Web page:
Taiwan’s consumer price index (CPI) dropped for the 10th consecutive month last month, recording a decline of 0.75 percent on the previous month and 1.59 percent from the same period last year, the Directorate-General of Budget, Accounting and Statistics (DGBAS) said yesterday.
For the January-to-November period, the average CPI dropped 0.92 percent from last year.
Despite the 1.3 percent rise in overall transportation costs last month, which was fueled by oil costs, the prices of vegetables, fruits and outbound travel packages declined, causing the CPI to drop, DGBAS section chief Wu Chao-ming (吳昭明) said.
“Vegetables and fruits have entered mass production season, with average prices dropping 22.65 percent and 4.91 percent respectively last month,” he told a press briefing.
Prices for outbound travel dropped as companies offered discounts to attract travelers amid fears of a swine flu pandemic. The prices of computer products also declined — a chronic cycle thanks to new technology upgrades, Wu said.
The statistics agency dismissed deflation risks this year, saying that the CPI had only fallen for 10 consecutive months rather than two consecutive years.
It said the index should increase 0.93 percent in the next quarter amid rising commodity and housing prices.
“The economy has rebounded from its low, but not fully recovered,” Wu said, expecting companies to continue promotion campaigns and discounts into next year to encourage spending.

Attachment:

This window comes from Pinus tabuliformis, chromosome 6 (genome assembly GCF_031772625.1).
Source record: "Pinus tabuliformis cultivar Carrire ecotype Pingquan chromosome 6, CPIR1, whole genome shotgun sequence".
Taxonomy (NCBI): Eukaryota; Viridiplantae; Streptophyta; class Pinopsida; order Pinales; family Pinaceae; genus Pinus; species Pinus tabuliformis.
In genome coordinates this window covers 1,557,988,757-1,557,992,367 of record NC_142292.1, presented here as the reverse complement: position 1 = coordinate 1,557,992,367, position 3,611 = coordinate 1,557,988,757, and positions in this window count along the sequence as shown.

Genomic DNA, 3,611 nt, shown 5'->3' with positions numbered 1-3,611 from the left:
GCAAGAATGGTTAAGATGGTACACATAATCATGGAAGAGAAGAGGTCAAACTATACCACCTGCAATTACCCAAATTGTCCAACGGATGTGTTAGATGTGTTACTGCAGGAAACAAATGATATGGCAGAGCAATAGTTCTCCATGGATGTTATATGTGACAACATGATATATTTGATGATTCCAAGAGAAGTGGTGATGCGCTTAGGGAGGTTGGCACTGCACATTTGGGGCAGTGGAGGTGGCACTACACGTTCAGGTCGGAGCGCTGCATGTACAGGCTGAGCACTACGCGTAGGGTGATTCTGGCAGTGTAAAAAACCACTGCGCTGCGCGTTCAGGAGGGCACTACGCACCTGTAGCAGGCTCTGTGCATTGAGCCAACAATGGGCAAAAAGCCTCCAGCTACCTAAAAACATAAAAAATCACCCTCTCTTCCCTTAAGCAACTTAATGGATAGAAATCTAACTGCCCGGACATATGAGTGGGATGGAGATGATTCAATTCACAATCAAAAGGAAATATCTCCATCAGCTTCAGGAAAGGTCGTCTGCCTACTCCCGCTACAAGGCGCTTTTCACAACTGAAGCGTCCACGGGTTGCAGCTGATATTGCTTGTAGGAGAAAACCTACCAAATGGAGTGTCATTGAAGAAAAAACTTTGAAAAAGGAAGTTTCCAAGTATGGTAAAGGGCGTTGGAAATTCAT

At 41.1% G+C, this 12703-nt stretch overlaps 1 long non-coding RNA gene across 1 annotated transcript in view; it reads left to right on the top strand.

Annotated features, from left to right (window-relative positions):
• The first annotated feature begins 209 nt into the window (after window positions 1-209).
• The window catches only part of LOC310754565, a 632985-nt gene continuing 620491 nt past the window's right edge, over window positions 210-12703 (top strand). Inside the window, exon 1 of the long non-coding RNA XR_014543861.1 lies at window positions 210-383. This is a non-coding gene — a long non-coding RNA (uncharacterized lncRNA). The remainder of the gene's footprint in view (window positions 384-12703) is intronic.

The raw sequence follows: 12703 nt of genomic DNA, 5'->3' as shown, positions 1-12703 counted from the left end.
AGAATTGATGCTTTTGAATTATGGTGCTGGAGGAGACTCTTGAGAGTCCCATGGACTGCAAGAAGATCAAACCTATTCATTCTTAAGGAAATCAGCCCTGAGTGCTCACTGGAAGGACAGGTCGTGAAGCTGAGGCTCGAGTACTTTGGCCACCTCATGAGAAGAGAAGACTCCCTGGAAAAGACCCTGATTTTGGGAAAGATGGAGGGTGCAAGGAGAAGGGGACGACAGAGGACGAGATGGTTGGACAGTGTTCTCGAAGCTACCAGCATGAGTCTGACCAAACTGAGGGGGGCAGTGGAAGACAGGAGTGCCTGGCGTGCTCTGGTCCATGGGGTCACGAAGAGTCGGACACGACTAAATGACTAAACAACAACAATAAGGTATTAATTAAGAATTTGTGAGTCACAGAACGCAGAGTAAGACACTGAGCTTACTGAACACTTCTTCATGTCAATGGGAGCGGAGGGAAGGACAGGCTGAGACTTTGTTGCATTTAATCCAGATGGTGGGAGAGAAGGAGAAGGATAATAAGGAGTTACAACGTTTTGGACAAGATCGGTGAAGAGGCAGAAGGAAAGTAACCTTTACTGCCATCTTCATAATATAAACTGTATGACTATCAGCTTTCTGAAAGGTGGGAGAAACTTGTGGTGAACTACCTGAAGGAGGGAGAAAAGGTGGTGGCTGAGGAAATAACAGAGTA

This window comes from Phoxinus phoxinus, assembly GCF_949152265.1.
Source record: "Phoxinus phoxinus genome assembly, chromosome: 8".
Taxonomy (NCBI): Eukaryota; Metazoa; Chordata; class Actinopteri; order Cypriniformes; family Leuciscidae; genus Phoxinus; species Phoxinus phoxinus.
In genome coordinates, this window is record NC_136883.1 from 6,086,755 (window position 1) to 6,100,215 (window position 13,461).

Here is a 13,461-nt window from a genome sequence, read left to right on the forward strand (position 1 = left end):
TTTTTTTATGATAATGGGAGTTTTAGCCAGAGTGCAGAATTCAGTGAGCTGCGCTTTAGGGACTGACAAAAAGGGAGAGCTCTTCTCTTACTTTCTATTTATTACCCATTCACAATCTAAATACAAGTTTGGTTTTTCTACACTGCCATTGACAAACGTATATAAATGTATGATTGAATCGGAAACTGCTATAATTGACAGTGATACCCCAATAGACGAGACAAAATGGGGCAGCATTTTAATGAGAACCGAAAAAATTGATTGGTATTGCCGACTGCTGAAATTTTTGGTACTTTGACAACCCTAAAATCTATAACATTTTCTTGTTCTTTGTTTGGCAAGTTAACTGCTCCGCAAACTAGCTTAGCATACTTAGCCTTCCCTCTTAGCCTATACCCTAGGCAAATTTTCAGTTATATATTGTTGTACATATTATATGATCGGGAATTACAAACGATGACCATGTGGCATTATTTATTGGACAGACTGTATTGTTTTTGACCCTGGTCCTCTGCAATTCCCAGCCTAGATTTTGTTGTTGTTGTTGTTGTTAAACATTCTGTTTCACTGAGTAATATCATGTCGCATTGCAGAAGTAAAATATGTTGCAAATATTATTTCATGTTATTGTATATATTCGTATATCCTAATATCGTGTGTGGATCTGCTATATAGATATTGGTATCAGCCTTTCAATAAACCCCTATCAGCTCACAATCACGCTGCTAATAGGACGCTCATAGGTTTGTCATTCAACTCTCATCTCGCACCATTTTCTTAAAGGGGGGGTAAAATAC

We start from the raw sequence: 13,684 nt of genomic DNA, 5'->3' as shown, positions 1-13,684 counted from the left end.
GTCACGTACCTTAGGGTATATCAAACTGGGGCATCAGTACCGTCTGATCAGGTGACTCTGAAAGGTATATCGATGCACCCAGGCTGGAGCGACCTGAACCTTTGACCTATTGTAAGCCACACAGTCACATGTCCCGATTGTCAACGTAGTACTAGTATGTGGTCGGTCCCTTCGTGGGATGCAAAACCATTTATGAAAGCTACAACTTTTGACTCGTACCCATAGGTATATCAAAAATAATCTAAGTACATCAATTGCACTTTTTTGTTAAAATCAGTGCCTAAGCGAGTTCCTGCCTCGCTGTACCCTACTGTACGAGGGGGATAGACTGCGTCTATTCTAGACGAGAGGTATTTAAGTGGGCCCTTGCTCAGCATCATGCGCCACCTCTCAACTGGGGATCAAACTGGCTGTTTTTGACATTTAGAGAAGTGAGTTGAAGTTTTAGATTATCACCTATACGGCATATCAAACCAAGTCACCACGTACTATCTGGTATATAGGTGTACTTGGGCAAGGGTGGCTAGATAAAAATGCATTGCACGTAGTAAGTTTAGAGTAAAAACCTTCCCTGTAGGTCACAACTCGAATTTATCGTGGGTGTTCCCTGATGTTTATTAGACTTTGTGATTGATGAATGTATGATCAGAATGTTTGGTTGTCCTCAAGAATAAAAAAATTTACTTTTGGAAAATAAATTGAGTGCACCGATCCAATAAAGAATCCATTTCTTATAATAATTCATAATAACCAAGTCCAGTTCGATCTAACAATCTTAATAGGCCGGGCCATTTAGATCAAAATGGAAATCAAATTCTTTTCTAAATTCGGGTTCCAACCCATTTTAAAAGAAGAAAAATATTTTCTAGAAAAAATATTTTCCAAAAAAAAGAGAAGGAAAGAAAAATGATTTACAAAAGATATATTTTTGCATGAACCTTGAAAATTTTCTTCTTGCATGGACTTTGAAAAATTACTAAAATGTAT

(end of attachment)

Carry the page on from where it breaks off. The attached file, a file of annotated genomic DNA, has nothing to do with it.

Despite the drop in the CPI last month, the wholesale price index (WPI) saw its first month-on-month growth in 12 months to 1.01 percent. For the first 11 months, the WPI, however, dropped 9.92 percent from last year.
The WPI gauges manufacturers’ wholesale prices of products to retailers before consumers purchase them.
“This shows that manufacturing costs rose in line with rising raw material costs, but weren’t necessarily passed to the consumers,” Wu said. “Retailers were cutting prices amid sluggish consumer spending and high unemployment.”
The agency said late last month that the job market could take two to three years to recover to pre-recession levels, despite two consecutive months of improvements in unemployment to 5.96 percent in October, thanks to local companies’ increased hiring in response to recovering global demand.
Unlike Taiwan, the average CPI for the three other Asian Tigers — South Korea, Singapore and Hong Kong — rose 2.8 percent, 0.3 percent and 0.4 percent respectively for the January-to-November period.
Wu attributed the contrast to the structural differences of each country. For example, the prices of South Korea’s imported goods rose amid weakening the Korean won, and this drove the country’s CPI.
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